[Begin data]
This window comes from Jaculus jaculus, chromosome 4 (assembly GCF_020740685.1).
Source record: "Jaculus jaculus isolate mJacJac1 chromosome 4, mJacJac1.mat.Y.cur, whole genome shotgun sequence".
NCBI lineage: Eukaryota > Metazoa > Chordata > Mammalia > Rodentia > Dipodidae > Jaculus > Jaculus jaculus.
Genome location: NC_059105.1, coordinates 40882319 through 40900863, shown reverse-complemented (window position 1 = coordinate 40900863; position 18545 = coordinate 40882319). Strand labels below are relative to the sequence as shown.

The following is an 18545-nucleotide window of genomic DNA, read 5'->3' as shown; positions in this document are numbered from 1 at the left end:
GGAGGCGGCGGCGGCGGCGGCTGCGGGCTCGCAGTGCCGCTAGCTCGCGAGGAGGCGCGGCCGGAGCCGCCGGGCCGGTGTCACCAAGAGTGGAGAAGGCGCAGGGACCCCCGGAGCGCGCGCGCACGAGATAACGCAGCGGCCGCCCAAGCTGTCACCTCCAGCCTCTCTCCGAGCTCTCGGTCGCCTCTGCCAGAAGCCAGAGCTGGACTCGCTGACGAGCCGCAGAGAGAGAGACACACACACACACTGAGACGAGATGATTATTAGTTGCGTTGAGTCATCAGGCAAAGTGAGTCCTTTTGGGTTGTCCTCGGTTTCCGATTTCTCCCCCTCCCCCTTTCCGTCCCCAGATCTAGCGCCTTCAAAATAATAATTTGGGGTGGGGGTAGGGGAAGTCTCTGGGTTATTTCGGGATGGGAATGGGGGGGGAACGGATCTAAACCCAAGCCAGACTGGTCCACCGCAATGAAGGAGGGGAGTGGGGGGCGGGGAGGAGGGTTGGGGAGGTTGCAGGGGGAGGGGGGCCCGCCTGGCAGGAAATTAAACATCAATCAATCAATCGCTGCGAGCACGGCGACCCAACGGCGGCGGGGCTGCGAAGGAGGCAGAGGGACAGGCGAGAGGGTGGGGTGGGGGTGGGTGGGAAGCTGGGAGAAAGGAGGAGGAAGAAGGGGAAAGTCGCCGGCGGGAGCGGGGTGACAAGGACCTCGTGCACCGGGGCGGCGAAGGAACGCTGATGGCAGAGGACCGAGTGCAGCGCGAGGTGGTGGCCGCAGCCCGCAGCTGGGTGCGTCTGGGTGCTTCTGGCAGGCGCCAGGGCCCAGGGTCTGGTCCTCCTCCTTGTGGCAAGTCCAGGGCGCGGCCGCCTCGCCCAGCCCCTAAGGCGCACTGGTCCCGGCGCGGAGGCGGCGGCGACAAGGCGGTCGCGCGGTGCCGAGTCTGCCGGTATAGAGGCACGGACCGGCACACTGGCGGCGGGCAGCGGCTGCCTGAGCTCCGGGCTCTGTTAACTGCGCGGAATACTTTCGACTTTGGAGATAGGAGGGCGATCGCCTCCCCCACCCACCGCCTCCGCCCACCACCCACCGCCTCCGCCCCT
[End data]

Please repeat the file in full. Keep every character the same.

This window comes from Jaculus jaculus, chromosome 4 (assembly GCF_020740685.1).
Source record: "Jaculus jaculus isolate mJacJac1 chromosome 4, mJacJac1.mat.Y.cur, whole genome shotgun sequence".
NCBI lineage: Eukaryota > Metazoa > Chordata > Mammalia > Rodentia > Dipodidae > Jaculus > Jaculus jaculus.
Genome location: NC_059105.1, coordinates 40882319 through 40900863, shown reverse-complemented (window position 1 = coordinate 40900863; position 18545 = coordinate 40882319). Strand labels below are relative to the sequence as shown.

The following is an 18545-nucleotide window of genomic DNA, read 5'->3' as shown; positions in this document are numbered from 1 at the left end:
GGAGGCGGCGGCGGCGGCGGCTGCGGGCTCGCAGTGCCGCTAGCTCGCGAGGAGGCGCGGCCGGAGCCGCCGGGCCGGTGTCACCAAGAGTGGAGAAGGCGCAGGGACCCCCGGAGCGCGCGCGCACGAGATAACGCAGCGGCCGCCCAAGCTGTCACCTCCAGCCTCTCTCCGAGCTCTCGGTCGCCTCTGCCAGAAGCCAGAGCTGGACTCGCTGACGAGCCGCAGAGAGAGAGACACACACACACACTGAGACGAGATGATTATTAGTTGCGTTGAGTCATCAGGCAAAGTGAGTCCTTTTGGGTTGTCCTCGGTTTCCGATTTCTCCCCCTCCCCCTTTCCGTCCCCAGATCTAGCGCCTTCAAAATAATAATTTGGGGTGGGGGTAGGGGAAGTCTCTGGGTTATTTCGGGATGGGAATGGGGGGGGAACGGATCTAAACCCAAGCCAGACTGGTCCACCGCAATGAAGGAGGGGAGTGGGGGGCGGGGAGGAGGGTTGGGGAGGTTGCAGGGGGAGGGGGGCCCGCCTGGCAGGAAATTAAACATCAATCAATCAATCGCTGCGAGCACGGCGACCCAACGGCGGCGGGGCTGCGAAGGAGGCAGAGGGACAGGCGAGAGGGTGGGGTGGGGGTGGGTGGGAAGCTGGGAGAAAGGAGGAGGAAGAAGGGGAAAGTCGCCGGCGGGAGCGGGGTGACAAGGACCTCGTGCACCGGGGCGGCGAAGGAACGCTGATGGCAGAGGACCGAGTGCAGCGCGAGGTGGTGGCCGCAGCCCGCAGCTGGGTGCGTCTGGGTGCTTCTGGCAGGCGCCAGGGCCCAGGGTCTGGTCCTCCTCCTTGTGGCAAGTCCAGGGCGCGGCCGCCTCGCCCAGCCCCTAAGGCGCACTGGTCCCGGCGCGGAGGCGGCGGCGACAAGGCGGTCGCGCGGTGCCGAGTCTGCCGGTATAGAGGCACGGACCGGCACACTGGCGGCGGGCAGCGGCTGCCTGAGCTCCGGGCTCTGTTAACTGCGCGGAATACTTTCGACTTTGGAGATAGGAGGGCGATCGCCTCCCCCACCCACCGCCTCCGCCCACCACCCACCGCCTCCGCCCCT